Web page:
What we’re saying here is that fear isn’t just ‘chemicals in our brain’, but an inevitable, inescapable, essential part of the human condition. It is a kind of demand that life puts on us – it is part of being human, or being alive. If it were possible to surgically amputate fear then the price of this would be that I would no longer be genuinely human, or genuinely alive. I would just be some kind of zombie. I would be a hollow shell. Saying that fear is ineradicably part of life sounds depressing but the only reason we think this is because we are so very determined to avoid the challenge that it poses us. The challenge it poses us when it comes down to it is the challenge of actual existence!



What happens if we accept this challenge instead of refusing it? A good way to think about this is to ask a very similar question, and think about ‘difficulty’ rather than fear. Life, as psychotherapist Morgan Scott Peck has observed, is difficult. This, he asserts, is one of the most basic and essential things you can say about life. Life and difficulty are practically the same thing – if you avoid one, you avoid the other, and vice versa. If you cleverly avoid all difficulty in life you find that you have also cleverly avoided life, and so then what you are left with is more like some sort of ‘living death’ than anything else.



Difficulty is the basic challenge that life throws at us, and if we accept it we gain something precious as a result. What we gain is life because it is only when we allow ourselves to be tested by difficulty that we discover what life is all about. Plato is often quoted as having said that ‘a life unexamined is a life not worth living’. Another version of this quote is ‘a life untested is a life not worth living’. When difficulty comes along (as it will) and I do not cleverly avoid it, then I discover resources that I did not know that I had before. More than this, I discover a whole world that I did not previously know to be there! Through taking on difficulty a hitherto unsuspected world opens up to me. Basically, it is through difficulty that we learn and grow and if we refuse the challenge of difficulty then we do not learn and we do not grow. Quite the reverse is true.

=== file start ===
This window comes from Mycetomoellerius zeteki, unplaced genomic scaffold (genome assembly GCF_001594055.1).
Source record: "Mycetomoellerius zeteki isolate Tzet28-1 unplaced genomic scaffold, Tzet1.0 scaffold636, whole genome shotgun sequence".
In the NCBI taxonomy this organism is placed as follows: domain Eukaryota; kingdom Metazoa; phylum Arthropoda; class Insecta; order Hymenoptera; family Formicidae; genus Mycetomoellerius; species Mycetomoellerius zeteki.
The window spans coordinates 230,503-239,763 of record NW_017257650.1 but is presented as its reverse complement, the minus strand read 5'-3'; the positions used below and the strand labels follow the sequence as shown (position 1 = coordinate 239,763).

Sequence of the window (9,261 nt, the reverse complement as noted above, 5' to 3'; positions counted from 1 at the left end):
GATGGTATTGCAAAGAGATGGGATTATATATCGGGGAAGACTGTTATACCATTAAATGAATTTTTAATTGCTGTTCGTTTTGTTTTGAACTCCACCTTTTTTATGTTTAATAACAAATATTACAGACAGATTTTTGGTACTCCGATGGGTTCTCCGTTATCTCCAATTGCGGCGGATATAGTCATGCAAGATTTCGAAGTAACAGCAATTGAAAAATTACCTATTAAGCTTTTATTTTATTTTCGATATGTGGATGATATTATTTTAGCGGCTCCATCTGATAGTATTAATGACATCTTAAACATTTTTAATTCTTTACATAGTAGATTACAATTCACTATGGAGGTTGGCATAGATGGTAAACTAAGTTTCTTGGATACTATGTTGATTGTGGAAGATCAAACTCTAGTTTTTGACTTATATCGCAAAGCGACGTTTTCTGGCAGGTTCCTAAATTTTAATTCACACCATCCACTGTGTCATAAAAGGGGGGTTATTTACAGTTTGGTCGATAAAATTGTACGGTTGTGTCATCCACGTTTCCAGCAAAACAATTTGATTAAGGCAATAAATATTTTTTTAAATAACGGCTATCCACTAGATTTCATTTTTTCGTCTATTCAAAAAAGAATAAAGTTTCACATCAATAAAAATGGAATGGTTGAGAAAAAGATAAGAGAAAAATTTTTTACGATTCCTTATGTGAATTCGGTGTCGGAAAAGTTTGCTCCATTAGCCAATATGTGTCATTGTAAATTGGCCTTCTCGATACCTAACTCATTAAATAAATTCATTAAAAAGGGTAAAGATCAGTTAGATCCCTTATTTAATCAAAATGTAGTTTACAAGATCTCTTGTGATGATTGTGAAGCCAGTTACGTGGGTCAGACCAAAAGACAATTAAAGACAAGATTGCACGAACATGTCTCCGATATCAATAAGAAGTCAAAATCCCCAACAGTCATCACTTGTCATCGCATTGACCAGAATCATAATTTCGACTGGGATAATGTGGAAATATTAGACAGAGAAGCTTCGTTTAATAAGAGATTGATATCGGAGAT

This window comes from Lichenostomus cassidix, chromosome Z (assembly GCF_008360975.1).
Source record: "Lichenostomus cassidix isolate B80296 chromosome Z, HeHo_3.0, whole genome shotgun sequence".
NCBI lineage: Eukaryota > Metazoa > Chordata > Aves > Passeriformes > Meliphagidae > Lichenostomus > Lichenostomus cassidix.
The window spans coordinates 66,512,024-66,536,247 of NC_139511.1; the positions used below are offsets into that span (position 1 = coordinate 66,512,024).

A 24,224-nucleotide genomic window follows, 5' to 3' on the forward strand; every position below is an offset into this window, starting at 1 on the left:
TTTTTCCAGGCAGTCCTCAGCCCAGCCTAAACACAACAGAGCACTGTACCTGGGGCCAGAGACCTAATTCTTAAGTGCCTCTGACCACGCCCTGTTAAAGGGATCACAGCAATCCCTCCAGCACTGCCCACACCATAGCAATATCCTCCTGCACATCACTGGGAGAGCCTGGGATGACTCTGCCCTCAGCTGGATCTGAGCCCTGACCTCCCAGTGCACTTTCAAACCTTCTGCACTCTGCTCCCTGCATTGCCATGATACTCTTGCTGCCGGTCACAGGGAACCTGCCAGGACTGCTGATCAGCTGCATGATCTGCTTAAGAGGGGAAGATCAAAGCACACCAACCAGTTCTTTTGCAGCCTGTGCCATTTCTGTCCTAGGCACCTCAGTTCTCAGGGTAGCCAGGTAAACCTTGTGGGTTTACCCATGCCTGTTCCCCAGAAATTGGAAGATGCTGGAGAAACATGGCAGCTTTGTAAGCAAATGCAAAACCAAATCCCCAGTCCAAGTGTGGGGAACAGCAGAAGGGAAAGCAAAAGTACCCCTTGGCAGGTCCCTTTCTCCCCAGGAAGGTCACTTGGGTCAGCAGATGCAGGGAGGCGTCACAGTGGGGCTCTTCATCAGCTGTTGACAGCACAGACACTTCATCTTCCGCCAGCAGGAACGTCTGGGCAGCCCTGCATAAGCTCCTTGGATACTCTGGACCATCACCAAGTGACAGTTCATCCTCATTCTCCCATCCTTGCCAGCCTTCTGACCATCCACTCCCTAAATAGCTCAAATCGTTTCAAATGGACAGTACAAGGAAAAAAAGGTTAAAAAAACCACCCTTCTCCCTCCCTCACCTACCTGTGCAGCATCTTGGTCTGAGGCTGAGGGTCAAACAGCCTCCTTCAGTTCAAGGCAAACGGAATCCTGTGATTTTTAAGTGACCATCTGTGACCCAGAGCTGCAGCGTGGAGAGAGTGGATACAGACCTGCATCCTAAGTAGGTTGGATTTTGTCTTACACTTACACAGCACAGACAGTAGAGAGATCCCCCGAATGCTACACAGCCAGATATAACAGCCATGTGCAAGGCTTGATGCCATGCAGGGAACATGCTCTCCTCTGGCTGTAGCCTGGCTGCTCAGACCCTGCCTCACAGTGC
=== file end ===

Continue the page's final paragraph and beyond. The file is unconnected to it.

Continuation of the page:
What is true for ‘difficulty’ in general is also true for fear. If we refuse the challenge of fear then life becomes a type of living death – life becomes one long, agonizingly drawn-out avoidance of the inevitable. So what happens if we accept the challenge? This is really a very curious sort of a thing. When we don’t face fear head on but instead adapt to it in the way that we have been describing then what we have actually done here is that we have created our own over-simplified version of reality, and then withdrawn into it as if it were the only reality that there is. We have down-sized ourselves and retreated into a kind of ‘false reality’ – a reality that is made up of stuff that we agree to be real, and then agree never to question. This is of course the basis of games – a game is where we get to say what is real and what is not real, it is where we get to call the shots, where we get to regulate or control the meaning of everything that goes on. There is uncertainty in a game but it is only trivial uncertainty – it is ‘uncertainty with regard to the petty details’. Trivial uncertainty is no challenge at all to us really because no matter how it pans out we know how it’s going to pan out!